Second Funkiest White Man in America
UPDATE - It's been almost three weeks now. Here is our status:
We only got an inch or two of water in our house. But that was more than enough to devastate the first floor. Water gets under the baseboards, which means it gets into sheetrock and, if present, insulation. This water creates mold, and mold moves. If you don't get rid of everything that has mold on it, you will always have mold in your home.
This means that we had to take off every bit of baseboard we have. And we have a LOT. Our house is 4,000 square feet, so the first floor is 2,000 square feet. When you add in all the interior walls, fireplace, cabinets, etc. man, I am here to tell you - that is a LOT of baseboards!
Oh, and of course all our floors are toast. The wood floors and the carpeting were the first thing to go. More on that in a second.
So good ol' RodeoSchro set out to remove all baseboards, and sheetrock up to 1 foot or two feet, depending on location. We had a company called ServPro come out and check for moisture and luckily, there was nothing wet above 1 foot or so. But keep in mind that no matter how "low" the moisture is, you have to remove ALL your baseboards. That's a lot of work and if you can't save your baseboards, that's a lot of money.
Removing the sheetrock went OK. The only bad part was finding four baby rats behind the sheetrock in a corner of my garage. You should have heard me scream! Sadly, I did not sound like Arnold or Stallone. I hit a note so high that I'm sure Prince was nodding in admiration up there in Heaven, LOL. I was able to get some yard workers over ASAP and I gave them $20 to get rid of the little rodents. Then I gave them another $20 to finish the remaining sheetrock, in case Momma Rat or some rat relatives were around. Thank goodness they weren't! Of all the money I've spent in this so far, that was the best $40!
We walled off the upstairs hallway in plastic sheeting in order to keep dust out of the second floor. Now, the second floor is basically our whole home.
I never get mad at this. We were so lucky in that because of the small level of water, we didn't lose anything except carpet and flooring. All of our furniture is OK, even the piano (I took that as a sign that I need to learn how to play it!). We didn't lose any clothes or anything else in our closets. We haven't lost any cabinets, nor will we lose the wainscoating in the dining room. Believe me, I have neighbors who lost everything on the first floor - expensive built-in cabinets; clothes; stereo systems. And insurance doesn't pay anything near replacement value. Heck, I have friends in other parts of Houston that had 4 feet to 8 fet of water in their homes - for days. They lost everything. So I am not bellyaching. We're lucky, as far as I'm concerned.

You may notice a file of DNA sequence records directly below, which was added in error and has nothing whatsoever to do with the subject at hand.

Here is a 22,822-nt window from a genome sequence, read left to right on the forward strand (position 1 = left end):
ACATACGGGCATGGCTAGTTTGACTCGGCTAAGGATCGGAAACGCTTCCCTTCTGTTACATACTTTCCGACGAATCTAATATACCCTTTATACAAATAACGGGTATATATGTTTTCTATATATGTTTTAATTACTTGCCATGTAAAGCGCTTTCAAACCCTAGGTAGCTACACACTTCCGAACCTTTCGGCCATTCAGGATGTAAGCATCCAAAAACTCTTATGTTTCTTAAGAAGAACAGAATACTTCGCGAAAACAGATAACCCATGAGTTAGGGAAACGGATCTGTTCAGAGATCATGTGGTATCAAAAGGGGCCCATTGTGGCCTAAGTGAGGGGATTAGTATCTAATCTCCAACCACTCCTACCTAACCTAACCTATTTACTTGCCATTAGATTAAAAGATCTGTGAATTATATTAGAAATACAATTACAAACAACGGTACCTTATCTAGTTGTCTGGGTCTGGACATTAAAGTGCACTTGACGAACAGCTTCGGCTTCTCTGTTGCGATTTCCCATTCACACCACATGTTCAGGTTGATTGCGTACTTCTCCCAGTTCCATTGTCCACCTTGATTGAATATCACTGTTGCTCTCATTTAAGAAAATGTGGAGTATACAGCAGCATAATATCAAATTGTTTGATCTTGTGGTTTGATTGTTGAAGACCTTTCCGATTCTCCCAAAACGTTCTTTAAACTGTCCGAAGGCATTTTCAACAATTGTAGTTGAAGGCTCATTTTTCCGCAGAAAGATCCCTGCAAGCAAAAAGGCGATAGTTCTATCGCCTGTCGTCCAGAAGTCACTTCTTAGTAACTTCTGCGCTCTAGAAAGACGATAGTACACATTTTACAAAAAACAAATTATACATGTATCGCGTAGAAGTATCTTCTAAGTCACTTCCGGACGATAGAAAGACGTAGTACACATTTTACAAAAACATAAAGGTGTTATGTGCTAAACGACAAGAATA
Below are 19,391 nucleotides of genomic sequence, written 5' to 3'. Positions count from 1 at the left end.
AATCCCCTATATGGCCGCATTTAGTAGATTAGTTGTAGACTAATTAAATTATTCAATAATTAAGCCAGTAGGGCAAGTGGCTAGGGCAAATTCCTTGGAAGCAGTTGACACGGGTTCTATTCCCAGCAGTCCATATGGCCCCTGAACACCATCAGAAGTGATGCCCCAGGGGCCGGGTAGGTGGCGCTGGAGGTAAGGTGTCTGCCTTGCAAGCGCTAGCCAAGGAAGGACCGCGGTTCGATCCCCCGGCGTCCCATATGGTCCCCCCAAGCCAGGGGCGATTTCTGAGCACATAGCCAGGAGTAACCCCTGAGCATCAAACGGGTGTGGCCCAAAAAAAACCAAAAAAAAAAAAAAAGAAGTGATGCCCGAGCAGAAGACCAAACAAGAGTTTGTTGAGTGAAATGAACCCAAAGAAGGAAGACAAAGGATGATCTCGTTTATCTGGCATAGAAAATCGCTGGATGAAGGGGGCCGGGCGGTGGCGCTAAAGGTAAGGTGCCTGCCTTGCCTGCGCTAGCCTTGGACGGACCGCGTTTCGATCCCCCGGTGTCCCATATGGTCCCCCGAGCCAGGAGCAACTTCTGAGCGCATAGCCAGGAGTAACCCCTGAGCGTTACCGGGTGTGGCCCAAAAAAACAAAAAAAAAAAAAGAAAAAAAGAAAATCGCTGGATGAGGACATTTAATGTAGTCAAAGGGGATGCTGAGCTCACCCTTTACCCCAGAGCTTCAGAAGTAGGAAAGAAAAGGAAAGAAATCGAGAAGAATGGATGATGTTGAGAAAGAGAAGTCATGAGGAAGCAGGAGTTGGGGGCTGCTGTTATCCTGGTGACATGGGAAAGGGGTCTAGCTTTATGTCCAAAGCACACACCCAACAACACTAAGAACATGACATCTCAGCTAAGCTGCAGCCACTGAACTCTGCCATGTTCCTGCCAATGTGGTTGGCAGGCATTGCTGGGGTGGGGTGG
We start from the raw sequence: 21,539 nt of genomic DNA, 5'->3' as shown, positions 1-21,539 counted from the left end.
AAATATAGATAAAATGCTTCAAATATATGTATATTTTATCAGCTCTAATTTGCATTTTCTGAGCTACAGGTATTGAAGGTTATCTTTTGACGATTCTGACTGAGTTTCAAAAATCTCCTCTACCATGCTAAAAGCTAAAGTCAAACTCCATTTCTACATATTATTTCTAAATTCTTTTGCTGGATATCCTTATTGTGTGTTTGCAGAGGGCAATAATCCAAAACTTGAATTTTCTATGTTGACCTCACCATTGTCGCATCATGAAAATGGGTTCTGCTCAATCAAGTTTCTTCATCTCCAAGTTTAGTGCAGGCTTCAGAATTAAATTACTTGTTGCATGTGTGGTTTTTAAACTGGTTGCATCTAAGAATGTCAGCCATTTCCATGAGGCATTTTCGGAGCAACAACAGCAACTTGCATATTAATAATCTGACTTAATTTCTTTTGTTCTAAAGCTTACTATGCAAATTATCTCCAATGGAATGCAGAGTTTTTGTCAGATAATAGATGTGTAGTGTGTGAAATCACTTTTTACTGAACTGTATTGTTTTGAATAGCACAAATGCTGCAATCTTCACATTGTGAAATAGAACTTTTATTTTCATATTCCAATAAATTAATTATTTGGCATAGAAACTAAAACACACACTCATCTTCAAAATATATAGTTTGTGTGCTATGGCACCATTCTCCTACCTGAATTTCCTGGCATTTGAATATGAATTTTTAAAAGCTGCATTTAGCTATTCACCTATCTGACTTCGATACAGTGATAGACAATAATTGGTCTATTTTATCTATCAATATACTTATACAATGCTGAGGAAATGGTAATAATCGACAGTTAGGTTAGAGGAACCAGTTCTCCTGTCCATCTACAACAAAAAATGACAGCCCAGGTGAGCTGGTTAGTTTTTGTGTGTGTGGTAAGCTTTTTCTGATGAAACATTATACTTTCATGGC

That said, our little street looks like a bomb went off! We live in an 8-house cul-de-sac. Seven of the homes got water. One guy paid someone $1,000 to haul off his trash but the rest of us are waiting on the city of Houston, or FEMA, or someone to come get ours. So far, all we get from the government is "We're coming". I understand there is a GIANT list of people whose homes got it worse than ours, so I'm being patient.
Speaking of trash, we drove by the old Walmart location south of us in Dickinson. Dickinson is where my friend died in the flood. He was wheelchair-bound, and the water rose too fast. I've heard some people tried to save him but couldn't. I've been gutted about this for the past three weeks and I doubt I'll ever fully get over it.
Anyway, the old Walmart parking lot was filled this way: 1/3 of it covered with refrigerators and other flooded appliances; and 2/3 filled with a 15-foot high pile of debris. It's incredible and yet I know that's only a small part of the wreckage. Someone told me this morning that there's so much debris that it could fill our NFL stadium 60 to 90 times over. I believe it.
For us, we are now in the drying process. We've got 15 commercial fans blowing air all over, in order to dry out the studs. I still have to deal with my tub and shower. They are attached to the front wall of the house and you can't get behind them unless you take them out. And if they come out, they aren't going back in. I don't want to lose them and luckily, one neighbor told me how they had the same situation and used a brick mason to take out bricks from the outside of the home. Then he cut through the drywall and got at the wet insulation that way. Hopefully we can do that too.
This sounds like a lot, doesn't it? Well keep in mind that I am one of the lucky ones. What I'm dealing with pales in comparison to what thousands of others have to deal with. Keep them in your thoughts and prayers.